When you think of weightlessness, think Twinkie
On the Mark — By Craig Marks
It’s not easy being a Twinkie. In these health-conscious times, we want snack foods we can at least pretend are nutritious, like fruit pies, which have a name that’s 50 percent healthy.
Hostess Brands Inc., the company that has been selling the snack cakes since the 1930s, has filed for bankruptcy, the second time in eight years. Hostess’ Downtown Akron bakery and outlet store have been shut down. According to a Wall Street Journal article, 2011 Twinkie sales were down 2 percent from the previous year.
Growing up, I was more of a Dolly Madison Zinger man than a Twinkie man, if only because Zingers were endorsed by Charlie Brown. (Now, both brands are owned by Hostess.) But I’d hate to see the Twinkie added to history’s Discontinued Item cart. It needs some good PR, which could be accomplished with an adventure on the HI-SEAS.
HI-SEAS is short for “Hawaii Space Exploration Analog and Simulation,” and it’s a NASA-funded study to be conducted by the University of Hawaii, working with Cornell University. In 2013, six participants will be stuck in an enclosed area for four months in what they’re calling an “analog habitat study.” (We call it “a typical Ohio winter.”)
The experiment’s purpose is to look at the food astronauts would eat on a mission to Mars. A news release on the University of Hawaii’s website explains further, in a sentence possibly longer than the entire mission:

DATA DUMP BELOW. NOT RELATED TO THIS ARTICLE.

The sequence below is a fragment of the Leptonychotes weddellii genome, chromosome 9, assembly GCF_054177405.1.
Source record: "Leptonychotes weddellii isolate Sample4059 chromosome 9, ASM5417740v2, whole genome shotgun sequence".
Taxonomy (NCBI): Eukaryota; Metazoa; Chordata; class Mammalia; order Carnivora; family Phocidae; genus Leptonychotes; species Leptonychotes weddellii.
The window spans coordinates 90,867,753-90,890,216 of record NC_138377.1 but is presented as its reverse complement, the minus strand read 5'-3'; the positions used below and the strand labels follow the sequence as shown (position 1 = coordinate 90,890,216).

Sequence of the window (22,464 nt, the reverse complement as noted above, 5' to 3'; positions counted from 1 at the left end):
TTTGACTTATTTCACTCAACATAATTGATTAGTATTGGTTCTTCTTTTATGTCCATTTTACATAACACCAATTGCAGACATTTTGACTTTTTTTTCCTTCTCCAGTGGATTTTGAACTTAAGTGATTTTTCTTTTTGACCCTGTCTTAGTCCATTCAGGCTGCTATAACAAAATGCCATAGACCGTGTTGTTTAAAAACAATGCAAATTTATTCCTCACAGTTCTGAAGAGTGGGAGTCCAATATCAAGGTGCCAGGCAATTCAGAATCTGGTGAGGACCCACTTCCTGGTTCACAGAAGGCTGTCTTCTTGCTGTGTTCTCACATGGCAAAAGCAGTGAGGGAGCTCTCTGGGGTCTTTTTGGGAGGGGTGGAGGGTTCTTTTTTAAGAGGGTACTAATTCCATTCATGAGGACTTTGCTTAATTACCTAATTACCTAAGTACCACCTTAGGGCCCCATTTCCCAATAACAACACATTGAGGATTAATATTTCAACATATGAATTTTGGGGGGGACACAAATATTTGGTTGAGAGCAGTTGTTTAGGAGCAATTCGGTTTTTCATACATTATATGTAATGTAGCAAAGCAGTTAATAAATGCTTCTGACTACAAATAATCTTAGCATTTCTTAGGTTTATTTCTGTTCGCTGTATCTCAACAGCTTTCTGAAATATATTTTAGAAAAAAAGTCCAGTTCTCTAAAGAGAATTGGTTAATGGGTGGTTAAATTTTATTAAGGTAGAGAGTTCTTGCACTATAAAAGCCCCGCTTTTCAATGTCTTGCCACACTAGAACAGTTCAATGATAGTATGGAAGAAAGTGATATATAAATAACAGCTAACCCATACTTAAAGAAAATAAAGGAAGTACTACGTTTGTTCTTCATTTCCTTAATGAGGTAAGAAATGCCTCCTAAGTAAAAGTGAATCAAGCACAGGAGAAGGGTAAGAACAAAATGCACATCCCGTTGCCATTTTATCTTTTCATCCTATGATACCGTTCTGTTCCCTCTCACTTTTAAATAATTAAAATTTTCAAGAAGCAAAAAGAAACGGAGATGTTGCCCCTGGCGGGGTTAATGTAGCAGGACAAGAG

“The study will investigate the impact of food preparation, food monotony, nasal congestion and smelling acuity on food and nutrient intake in isolated, confined microsocieties similar to astronaut crews on long term planetary exploration missions.”
The participants will live and eat in the habitat for four months. When venturing outside the habitat, they’ll put on spacesuits, which will make them a bit conspicuous at luaus. If the reality show “Big Brother” were made in conjunction with the Syfy Channel and the Food Network, I’m guessing it would be a lot like this.
When the scientists begin deciding on the menus, I hope they make room for Hostess’ airdock-shaped snack. What would be more suited for an extended space flight than the Twinkie? As urban legends and the movie “Wall-E” taught us, it’s indestructible and has an expiration date that spans several lifetimes.
Of course Twinkies should not be the primary food of the pseudo astronauts, not unless we want the participants bouncing off the habitat walls by Day 14. Twinkies could be given to the subjects as special treats for jobs well done, or, possibly, to plug up dangerous leaks. Either way, being involved in the project would get Twinkies’ name out there.
But, study or no study, I’m afraid we’re not sending astronauts to the Red Planet anytime soon. We don’t have the money to work on Interstate 76, let alone finance a manned rocket ship to Mars. Unless there’s a Milky Way Turnpike we can sell — or President Newt Gingrich takes his moonbase project to the next level — a manned Mars mission is not in the picture.
But we can dream, and what better to dream on than a yellow cream-filled pillow? Let Twinkies set sail on the HI-SEAS. We’re tired of projects that are pie in the sky. We should have snack cakes in the sky, too.
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